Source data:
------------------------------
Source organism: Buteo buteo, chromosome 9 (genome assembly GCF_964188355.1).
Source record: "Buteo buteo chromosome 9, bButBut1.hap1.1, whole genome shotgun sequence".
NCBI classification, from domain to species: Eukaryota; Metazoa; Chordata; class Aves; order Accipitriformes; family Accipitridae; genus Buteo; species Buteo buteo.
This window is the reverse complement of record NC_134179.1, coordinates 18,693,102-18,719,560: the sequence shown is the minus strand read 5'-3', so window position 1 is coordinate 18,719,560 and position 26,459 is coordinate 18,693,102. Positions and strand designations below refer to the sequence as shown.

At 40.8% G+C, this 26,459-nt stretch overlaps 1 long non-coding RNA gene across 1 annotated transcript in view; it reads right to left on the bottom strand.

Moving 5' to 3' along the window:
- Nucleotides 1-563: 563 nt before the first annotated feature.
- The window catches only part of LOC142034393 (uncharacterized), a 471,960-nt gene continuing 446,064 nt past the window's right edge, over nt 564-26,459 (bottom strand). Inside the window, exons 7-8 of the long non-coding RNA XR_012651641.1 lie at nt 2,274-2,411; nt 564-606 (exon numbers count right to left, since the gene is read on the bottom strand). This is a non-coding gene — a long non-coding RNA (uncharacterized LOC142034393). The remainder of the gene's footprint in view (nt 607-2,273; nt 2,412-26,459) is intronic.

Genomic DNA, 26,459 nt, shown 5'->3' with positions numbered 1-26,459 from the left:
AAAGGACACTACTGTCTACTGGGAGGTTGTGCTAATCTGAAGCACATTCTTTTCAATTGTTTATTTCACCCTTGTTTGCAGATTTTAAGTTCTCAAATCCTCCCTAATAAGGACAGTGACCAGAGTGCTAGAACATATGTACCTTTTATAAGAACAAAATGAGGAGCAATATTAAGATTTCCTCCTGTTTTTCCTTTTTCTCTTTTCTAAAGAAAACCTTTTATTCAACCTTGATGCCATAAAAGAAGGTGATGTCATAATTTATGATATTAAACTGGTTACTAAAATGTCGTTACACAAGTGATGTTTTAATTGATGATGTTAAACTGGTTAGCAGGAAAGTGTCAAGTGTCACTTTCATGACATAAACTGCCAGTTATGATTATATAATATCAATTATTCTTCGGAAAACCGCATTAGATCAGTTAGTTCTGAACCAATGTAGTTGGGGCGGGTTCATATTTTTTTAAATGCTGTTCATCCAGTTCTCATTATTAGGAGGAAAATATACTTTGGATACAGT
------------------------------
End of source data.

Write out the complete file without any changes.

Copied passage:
Source organism: Buteo buteo, chromosome 9 (genome assembly GCF_964188355.1).
Source record: "Buteo buteo chromosome 9, bButBut1.hap1.1, whole genome shotgun sequence".
NCBI classification, from domain to species: Eukaryota; Metazoa; Chordata; class Aves; order Accipitriformes; family Accipitridae; genus Buteo; species Buteo buteo.
This window is the reverse complement of record NC_134179.1, coordinates 18,693,102-18,719,560: the sequence shown is the minus strand read 5'-3', so window position 1 is coordinate 18,719,560 and position 26,459 is coordinate 18,693,102. Positions and strand designations below refer to the sequence as shown.

At 40.8% G+C, this 26,459-nt stretch overlaps 1 long non-coding RNA gene across 1 annotated transcript in view; it reads right to left on the bottom strand.

Moving 5' to 3' along the window:
- Nucleotides 1-563: 563 nt before the first annotated feature.
- The window catches only part of LOC142034393 (uncharacterized), a 471,960-nt gene continuing 446,064 nt past the window's right edge, over nt 564-26,459 (bottom strand). Inside the window, exons 7-8 of the long non-coding RNA XR_012651641.1 lie at nt 2,274-2,411; nt 564-606 (exon numbers count right to left, since the gene is read on the bottom strand). This is a non-coding gene — a long non-coding RNA (uncharacterized LOC142034393). The remainder of the gene's footprint in view (nt 607-2,273; nt 2,412-26,459) is intronic.

Genomic DNA, 26,459 nt, shown 5'->3' with positions numbered 1-26,459 from the left:
AAAGGACACTACTGTCTACTGGGAGGTTGTGCTAATCTGAAGCACATTCTTTTCAATTGTTTATTTCACCCTTGTTTGCAGATTTTAAGTTCTCAAATCCTCCCTAATAAGGACAGTGACCAGAGTGCTAGAACATATGTACCTTTTATAAGAACAAAATGAGGAGCAATATTAAGATTTCCTCCTGTTTTTCCTTTTTCTCTTTTCTAAAGAAAACCTTTTATTCAACCTTGATGCCATAAAAGAAGGTGATGTCATAATTTATGATATTAAACTGGTTACTAAAATGTCGTTACACAAGTGATGTTTTAATTGATGATGTTAAACTGGTTAGCAGGAAAGTGTCAAGTGTCACTTTCATGACATAAACTGCCAGTTATGATTATATAATATCAATTATTCTTCGGAAAACCGCATTAGATCAGTTAGTTCTGAACCAATGTAGTTGGGGCGGGTTCATATTTTTTTAAATGCTGTTCATCCAGTTCTCATTATTAGGAGGAAAATATACTTTGGATACAGT